Last week, I had written about problem solving mindsets. The foxes – problem solvers who are able to solve a wide range of problems and the hedgehogs – problem solvers who are very good at specific problems. If you think about it, most of the systems in organizations have been tailored to reward the hedgehog behaviors – expertise built over time. On the other hand, organizations have not invested enough in building foxes. The natural question then is, what are some of the characteristics of foxes – the uber–problem solvers? By now, many organizations that I work with have internalized the notions of structured problem decomposition, hypothesis-based data analysis et al. What we want to think about is how to push beyond that – what is it that the true foxes, the uber-problem solvers bring that give them the edge? Here’s my list, by no means comprehensive, and by all means, laden with my personal experiences and hence my biases (!):
- Daniel Kahneman has a very elegant construct: the two Systems of thinking1. System-1 is reflexive, instinct based while System-2 is deliberate, reason and data based. We all operate with these 2 Systems all the time and also keep updating System-1 with our System-2 experiences. However, I think the best of problem solversstand out in two ways:
- Be watchful of their System-2 thinking as well, since as Kahneman has pointed out, individual biases creep in all the time, even when we believe that the decision was backed by reason and data. The best problem solvers are able to adopt a mindset of self-scrutiny and belief updating(more on this below)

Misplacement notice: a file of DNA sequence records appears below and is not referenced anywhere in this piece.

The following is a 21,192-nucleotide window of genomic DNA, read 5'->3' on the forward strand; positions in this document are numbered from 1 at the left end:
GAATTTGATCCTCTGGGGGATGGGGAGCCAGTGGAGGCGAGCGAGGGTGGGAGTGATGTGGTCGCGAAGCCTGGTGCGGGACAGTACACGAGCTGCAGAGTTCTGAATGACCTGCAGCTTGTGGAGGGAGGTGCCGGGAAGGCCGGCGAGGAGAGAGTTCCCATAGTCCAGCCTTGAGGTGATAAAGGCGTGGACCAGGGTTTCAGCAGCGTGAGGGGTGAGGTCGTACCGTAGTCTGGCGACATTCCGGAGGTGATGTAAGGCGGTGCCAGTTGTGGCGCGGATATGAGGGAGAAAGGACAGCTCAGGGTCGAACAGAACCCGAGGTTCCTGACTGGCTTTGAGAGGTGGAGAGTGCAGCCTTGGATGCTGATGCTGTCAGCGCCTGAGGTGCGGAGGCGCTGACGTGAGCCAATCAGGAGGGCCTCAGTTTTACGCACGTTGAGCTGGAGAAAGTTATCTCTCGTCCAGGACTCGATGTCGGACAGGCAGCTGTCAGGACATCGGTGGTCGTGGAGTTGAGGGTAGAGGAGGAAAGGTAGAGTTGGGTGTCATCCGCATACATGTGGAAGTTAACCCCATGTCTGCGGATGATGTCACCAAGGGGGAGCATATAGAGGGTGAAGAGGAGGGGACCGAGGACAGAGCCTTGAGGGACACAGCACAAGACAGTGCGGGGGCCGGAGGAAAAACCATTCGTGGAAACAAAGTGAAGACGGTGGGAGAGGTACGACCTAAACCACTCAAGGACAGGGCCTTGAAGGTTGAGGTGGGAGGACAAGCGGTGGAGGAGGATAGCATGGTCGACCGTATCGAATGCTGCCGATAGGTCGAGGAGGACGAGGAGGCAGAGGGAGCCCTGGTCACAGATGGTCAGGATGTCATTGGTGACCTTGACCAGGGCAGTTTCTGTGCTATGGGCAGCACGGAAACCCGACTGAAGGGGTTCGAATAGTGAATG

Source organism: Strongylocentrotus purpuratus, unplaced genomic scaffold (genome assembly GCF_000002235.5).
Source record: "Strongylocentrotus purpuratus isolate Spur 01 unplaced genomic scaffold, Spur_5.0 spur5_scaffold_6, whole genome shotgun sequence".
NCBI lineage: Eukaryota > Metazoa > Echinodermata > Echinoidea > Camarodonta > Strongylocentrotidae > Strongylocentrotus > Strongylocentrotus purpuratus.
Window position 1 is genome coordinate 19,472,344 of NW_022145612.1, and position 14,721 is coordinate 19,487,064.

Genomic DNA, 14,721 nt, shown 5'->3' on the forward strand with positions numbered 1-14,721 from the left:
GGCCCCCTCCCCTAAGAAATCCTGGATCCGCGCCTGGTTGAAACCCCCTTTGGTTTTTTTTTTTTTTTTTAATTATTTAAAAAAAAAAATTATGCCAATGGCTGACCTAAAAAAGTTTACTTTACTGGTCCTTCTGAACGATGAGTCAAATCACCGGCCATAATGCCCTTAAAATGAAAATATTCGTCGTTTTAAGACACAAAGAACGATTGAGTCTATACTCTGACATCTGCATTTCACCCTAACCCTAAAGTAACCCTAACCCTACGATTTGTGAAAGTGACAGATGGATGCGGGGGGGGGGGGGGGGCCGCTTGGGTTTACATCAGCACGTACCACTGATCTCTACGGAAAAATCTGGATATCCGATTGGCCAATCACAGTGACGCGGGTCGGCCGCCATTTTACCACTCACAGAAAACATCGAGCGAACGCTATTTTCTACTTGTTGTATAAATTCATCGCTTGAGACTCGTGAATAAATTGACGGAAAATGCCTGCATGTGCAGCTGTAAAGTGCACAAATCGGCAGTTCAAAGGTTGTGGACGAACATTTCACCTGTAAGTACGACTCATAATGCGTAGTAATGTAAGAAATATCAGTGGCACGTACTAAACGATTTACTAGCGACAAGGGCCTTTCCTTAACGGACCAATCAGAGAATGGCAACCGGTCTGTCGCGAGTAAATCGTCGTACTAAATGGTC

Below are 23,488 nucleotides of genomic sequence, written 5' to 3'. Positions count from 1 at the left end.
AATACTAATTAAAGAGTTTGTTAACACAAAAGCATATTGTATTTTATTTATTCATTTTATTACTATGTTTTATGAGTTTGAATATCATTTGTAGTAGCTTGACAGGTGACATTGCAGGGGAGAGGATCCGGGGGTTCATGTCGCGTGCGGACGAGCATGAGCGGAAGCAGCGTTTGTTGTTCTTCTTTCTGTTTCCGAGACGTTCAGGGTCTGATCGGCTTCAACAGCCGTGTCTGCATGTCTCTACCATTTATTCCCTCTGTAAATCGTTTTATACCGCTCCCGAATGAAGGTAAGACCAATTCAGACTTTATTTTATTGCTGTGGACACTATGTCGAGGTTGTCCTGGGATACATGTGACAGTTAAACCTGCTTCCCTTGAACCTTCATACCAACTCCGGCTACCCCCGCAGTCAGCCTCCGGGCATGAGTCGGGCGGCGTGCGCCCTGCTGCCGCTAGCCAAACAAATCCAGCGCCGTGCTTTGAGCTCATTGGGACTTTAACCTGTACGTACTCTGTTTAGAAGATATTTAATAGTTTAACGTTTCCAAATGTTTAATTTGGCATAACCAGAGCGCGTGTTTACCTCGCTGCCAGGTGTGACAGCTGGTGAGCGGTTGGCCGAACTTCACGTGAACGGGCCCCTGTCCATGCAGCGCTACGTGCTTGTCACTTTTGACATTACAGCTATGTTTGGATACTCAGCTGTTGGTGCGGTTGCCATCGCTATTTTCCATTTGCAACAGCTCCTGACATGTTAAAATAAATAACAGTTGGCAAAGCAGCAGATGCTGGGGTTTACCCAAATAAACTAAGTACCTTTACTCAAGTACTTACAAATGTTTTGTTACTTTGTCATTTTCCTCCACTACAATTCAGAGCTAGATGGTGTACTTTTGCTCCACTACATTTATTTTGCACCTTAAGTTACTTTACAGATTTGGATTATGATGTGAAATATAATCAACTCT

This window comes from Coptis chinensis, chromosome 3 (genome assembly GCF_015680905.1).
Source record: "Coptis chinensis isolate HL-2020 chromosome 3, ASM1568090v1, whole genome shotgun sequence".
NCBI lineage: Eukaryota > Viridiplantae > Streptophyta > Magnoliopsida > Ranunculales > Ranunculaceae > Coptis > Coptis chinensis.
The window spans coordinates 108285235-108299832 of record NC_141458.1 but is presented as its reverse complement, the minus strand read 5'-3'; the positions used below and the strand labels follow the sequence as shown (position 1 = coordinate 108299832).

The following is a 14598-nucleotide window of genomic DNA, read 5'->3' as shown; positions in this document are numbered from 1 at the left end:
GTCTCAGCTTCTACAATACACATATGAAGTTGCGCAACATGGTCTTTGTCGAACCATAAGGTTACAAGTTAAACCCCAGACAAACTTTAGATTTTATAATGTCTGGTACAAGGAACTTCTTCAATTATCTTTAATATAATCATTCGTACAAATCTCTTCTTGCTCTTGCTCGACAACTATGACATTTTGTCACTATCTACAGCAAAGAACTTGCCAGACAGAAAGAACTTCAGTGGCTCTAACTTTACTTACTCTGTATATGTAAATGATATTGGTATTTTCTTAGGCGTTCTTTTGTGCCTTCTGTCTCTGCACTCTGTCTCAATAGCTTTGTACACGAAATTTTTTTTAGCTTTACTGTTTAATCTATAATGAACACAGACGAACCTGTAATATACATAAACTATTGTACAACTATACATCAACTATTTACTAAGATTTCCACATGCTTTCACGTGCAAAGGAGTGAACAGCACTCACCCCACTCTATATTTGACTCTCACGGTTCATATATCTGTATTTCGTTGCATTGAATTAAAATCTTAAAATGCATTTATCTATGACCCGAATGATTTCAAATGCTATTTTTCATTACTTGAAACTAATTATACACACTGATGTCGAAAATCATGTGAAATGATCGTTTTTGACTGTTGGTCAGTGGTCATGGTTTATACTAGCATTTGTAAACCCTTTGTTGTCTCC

- And here’s the tougher one: be aware that continuous self-scrutiny can be exhausting and the illusion of knowing is seductive. In other words, be watchful that they are just one problem away from falling into the expertise trap.
- Resist the bias for scope insensitivity. Behavioral economists have demonstrated how even the best of us, time and again, make decisions without really thinking through the scope of the decision. Here’s an example: let’s say your team is tasked with developing a customer default risk model. A scope insensitive model would just try to create one risk metric – while in reality, the risk of default can be very different if you are looking at the next month vs. the next 6 months. Even more so in the current Covid-19 situation: while a lot of consumer behavior is being driven by the current slowdown in economic activity and the fear around the pandemic; the longer-term decisions are surely going to be driven by more structural factors like employment risk etc. The right thing to do then would be build two models. In other words, make sure the problem definition is scope sensitive.
- Belief updating: Self-scrutiny is all about the willingness to update beliefs in the face of evidence. I have talked long and often about the value of the Bayesian belief system – the best problem solvers start with an initial set of assumptions that is built through a combination of inside-out tacit knowledge (being around the problem space long enough) and an outside-in view (based on triangulating with what is happening around them). At the same time, they are always willing to continuously update their assumptions as they learn more. It is this kind of active open mindedness that sets them apart.